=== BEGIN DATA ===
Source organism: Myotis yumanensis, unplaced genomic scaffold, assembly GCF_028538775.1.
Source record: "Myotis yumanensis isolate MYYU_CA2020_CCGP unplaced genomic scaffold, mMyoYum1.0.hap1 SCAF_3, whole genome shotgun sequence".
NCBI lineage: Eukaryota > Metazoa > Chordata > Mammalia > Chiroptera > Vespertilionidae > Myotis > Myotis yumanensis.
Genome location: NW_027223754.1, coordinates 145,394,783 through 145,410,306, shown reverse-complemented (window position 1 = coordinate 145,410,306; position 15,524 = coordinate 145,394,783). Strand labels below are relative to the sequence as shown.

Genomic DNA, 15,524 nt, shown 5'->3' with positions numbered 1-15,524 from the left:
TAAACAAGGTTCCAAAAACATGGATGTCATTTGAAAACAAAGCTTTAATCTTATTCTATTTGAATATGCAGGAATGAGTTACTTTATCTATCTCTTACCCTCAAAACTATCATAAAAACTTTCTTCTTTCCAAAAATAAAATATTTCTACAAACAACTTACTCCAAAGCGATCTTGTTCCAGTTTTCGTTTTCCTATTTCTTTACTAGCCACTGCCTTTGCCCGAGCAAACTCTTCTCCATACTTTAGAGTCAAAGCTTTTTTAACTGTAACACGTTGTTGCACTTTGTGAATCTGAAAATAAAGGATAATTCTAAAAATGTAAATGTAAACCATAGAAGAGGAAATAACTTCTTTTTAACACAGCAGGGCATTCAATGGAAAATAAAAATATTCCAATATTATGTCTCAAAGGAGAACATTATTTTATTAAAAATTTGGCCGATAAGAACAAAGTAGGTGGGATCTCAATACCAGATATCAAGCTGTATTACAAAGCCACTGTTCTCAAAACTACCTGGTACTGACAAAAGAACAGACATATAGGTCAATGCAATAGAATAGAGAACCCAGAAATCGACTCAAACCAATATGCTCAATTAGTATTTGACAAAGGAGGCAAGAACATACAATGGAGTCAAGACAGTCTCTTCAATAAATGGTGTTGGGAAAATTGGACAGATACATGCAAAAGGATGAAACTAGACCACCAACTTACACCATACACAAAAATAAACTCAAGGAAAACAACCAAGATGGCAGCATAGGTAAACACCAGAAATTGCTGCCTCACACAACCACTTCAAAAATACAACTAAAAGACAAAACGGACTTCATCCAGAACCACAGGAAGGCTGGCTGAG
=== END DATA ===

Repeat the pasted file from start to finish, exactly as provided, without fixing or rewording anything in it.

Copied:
Source organism: Myotis yumanensis, unplaced genomic scaffold, assembly GCF_028538775.1.
Source record: "Myotis yumanensis isolate MYYU_CA2020_CCGP unplaced genomic scaffold, mMyoYum1.0.hap1 SCAF_3, whole genome shotgun sequence".
NCBI lineage: Eukaryota > Metazoa > Chordata > Mammalia > Chiroptera > Vespertilionidae > Myotis > Myotis yumanensis.
Genome location: NW_027223754.1, coordinates 145,394,783 through 145,410,306, shown reverse-complemented (window position 1 = coordinate 145,410,306; position 15,524 = coordinate 145,394,783). Strand labels below are relative to the sequence as shown.

Genomic DNA, 15,524 nt, shown 5'->3' with positions numbered 1-15,524 from the left:
TAAACAAGGTTCCAAAAACATGGATGTCATTTGAAAACAAAGCTTTAATCTTATTCTATTTGAATATGCAGGAATGAGTTACTTTATCTATCTCTTACCCTCAAAACTATCATAAAAACTTTCTTCTTTCCAAAAATAAAATATTTCTACAAACAACTTACTCCAAAGCGATCTTGTTCCAGTTTTCGTTTTCCTATTTCTTTACTAGCCACTGCCTTTGCCCGAGCAAACTCTTCTCCATACTTTAGAGTCAAAGCTTTTTTAACTGTAACACGTTGTTGCACTTTGTGAATCTGAAAATAAAGGATAATTCTAAAAATGTAAATGTAAACCATAGAAGAGGAAATAACTTCTTTTTAACACAGCAGGGCATTCAATGGAAAATAAAAATATTCCAATATTATGTCTCAAAGGAGAACATTATTTTATTAAAAATTTGGCCGATAAGAACAAAGTAGGTGGGATCTCAATACCAGATATCAAGCTGTATTACAAAGCCACTGTTCTCAAAACTACCTGGTACTGACAAAAGAACAGACATATAGGTCAATGCAATAGAATAGAGAACCCAGAAATCGACTCAAACCAATATGCTCAATTAGTATTTGACAAAGGAGGCAAGAACATACAATGGAGTCAAGACAGTCTCTTCAATAAATGGTGTTGGGAAAATTGGACAGATACATGCAAAAGGATGAAACTAGACCACCAACTTACACCATACACAAAAATAAACTCAAGGAAAACAACCAAGATGGCAGCATAGGTAAACACCAGAAATTGCTGCCTCACACAACCACTTCAAAAATACAACTAAAAGACAAAACGGACTTCATCCAGAACCACAGGAAGGCTGGCTGAG